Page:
Buenos Aires is not the most festive place at Christmas. Of course the superfluous requirement of more than one layer of clothing, the excessive daylight and the missing sight of your own breath as you hit the streets shopping with a frozen nose and Nan-knitted scarf, make it all very hard to get into the Christmas mood if you’re used to a wintry December.
But even without the cold dark evenings wrapped up around the fire, it is just not Christmassy here; at least not in the commercial sense.
No giving and receiving of Christmas cards, no advent calendars for the kids as they eagerly count down the days until the twenty-fifth; shopping centres can hardly be called ‘decorated’ and the sound of Christmas songs echoing from brightly lit shops with Rudolf or Santa in the window is pretty much absent.
The city’s Obelisk may well be kind of Christmassied-up with some sort of tree next to it, but the truth is that a walk around the streets of Buenos Aires does not give any hint that Papa Noel is on his way.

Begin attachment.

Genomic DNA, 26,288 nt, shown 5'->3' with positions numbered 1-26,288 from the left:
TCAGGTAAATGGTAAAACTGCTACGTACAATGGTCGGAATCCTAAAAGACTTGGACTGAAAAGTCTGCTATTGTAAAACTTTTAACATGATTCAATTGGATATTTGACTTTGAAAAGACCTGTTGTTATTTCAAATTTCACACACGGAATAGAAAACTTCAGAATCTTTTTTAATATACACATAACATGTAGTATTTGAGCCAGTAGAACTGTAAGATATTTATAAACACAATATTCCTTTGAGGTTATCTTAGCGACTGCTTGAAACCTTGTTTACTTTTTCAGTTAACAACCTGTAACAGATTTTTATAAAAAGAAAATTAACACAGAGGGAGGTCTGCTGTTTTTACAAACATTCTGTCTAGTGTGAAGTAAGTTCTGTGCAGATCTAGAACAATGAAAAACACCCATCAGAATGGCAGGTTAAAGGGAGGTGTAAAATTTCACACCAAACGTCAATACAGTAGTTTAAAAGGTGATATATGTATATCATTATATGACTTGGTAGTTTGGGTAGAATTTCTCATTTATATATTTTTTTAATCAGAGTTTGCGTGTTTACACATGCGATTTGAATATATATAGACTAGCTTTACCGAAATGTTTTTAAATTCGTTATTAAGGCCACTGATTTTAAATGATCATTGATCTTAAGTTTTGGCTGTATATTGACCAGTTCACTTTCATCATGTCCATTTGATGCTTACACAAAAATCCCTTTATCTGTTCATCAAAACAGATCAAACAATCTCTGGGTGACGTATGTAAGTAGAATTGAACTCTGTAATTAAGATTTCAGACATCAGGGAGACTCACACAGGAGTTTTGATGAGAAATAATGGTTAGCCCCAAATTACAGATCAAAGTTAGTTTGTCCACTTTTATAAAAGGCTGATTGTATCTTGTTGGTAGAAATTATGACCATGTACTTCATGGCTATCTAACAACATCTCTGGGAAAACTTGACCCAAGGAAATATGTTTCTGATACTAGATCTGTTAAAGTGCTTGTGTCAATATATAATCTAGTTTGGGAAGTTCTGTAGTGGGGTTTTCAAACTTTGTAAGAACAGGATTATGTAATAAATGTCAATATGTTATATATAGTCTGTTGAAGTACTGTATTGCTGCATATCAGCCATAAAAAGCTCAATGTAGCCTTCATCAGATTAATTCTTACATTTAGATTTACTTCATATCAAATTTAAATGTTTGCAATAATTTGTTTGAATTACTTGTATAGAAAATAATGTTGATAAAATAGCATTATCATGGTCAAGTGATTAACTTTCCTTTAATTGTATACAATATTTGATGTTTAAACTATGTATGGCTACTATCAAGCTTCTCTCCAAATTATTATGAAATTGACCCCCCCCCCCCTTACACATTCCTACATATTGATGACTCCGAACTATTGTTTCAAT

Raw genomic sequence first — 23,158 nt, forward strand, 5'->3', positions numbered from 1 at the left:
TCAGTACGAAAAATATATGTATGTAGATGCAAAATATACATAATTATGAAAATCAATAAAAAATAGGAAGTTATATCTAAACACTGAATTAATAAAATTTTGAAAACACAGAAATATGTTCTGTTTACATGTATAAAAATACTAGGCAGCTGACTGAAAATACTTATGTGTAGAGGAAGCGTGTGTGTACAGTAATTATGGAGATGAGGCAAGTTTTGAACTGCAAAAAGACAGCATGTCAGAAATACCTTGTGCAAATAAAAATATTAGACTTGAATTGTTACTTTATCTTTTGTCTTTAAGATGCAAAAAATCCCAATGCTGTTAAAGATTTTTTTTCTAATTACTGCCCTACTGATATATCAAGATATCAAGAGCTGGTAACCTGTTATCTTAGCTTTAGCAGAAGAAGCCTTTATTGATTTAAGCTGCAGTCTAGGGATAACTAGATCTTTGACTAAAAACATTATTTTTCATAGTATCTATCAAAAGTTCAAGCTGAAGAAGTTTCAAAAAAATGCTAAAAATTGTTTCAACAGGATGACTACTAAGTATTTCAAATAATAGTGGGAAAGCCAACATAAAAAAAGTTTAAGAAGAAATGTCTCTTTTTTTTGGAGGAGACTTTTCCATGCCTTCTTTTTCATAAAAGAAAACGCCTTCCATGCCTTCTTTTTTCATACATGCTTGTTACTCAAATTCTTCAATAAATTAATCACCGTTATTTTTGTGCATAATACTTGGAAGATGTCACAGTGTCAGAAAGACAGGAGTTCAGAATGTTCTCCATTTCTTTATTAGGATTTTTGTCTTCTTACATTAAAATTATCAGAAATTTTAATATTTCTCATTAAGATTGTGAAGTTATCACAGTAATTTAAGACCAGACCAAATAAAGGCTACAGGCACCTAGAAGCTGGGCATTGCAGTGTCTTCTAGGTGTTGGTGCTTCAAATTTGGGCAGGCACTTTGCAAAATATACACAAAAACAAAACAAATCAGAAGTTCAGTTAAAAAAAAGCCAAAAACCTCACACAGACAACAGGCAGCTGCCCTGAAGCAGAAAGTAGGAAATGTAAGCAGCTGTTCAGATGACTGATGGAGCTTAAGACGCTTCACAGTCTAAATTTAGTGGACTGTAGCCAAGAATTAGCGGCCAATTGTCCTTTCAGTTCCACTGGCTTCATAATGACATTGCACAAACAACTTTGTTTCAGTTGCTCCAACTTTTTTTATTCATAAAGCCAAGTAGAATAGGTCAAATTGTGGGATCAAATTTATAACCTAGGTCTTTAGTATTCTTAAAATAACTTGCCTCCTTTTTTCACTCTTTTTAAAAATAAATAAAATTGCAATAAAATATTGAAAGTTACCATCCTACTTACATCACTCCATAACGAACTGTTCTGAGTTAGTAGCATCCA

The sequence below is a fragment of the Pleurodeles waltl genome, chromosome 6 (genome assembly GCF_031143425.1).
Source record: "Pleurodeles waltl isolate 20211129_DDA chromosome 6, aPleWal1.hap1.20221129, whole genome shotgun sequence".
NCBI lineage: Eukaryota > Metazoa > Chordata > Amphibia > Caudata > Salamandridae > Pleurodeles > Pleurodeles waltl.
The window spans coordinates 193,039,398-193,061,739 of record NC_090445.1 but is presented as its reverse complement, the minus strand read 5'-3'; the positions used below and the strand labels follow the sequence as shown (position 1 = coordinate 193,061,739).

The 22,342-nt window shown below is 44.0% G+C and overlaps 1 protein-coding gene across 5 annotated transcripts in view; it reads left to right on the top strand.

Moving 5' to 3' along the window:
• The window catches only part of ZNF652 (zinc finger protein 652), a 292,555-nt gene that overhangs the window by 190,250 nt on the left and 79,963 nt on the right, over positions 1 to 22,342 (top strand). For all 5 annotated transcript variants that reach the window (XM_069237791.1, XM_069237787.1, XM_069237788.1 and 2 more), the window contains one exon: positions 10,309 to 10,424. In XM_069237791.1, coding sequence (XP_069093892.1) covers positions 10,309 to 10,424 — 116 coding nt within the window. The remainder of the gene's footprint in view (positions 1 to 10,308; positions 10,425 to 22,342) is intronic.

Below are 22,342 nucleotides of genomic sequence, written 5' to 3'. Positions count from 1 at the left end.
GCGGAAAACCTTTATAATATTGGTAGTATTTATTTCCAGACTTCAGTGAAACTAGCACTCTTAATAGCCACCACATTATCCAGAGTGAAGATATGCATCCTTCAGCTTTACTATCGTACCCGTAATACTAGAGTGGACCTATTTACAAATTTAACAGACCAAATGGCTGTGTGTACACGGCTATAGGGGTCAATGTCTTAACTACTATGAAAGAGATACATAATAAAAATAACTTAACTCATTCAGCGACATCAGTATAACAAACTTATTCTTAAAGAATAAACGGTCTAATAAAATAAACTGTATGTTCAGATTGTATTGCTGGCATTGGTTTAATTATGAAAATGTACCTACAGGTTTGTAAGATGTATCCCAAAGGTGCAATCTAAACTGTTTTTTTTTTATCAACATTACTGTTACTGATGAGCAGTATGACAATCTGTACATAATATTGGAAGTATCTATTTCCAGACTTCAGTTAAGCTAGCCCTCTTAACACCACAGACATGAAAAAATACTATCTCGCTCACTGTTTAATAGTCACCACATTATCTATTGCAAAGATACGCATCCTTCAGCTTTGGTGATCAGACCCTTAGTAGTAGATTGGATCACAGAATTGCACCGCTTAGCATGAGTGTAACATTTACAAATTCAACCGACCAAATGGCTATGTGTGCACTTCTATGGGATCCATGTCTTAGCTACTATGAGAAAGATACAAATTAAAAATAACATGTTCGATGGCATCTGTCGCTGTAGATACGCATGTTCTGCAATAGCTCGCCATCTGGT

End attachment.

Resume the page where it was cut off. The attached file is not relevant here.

Not that there is any real reason for the children to get that excited about the old guy with the beard. The Coca-Cola Christmas complete with a flying Santa shoving himself down chimneys is not really given much credence here, so leaving out a stocking, a mince pie and a carrot for the reindeers is not really the done thing.
In Argentina, like in many other countries, the real Christmas celebration takes place on the night of the twenty-fourth. Youngsters won’t be up at the break of dawn to see what was left under the tree because they will be wide awake at midnight on Christmas Eve exchanging gifts, as fireworks and the popping of cider bottles start off the party. It's all largely reminiscent of New Year's Eve.
In general, it is really a time for families to get together, to reminisce, relax and eat. Typical Christmas food includes asado (barbeque), oven roasted chicken, salads and ice-cream.
But with December temperatures in Buenos Aires usually hitting the mid thirties, the most important Christmas ingredients of all are without doubt a shady corner and an ice-cold beverage. And if you’re lucky, a bob around in the swimming pool.
Merry Christmas, on what is really the morning after the night before.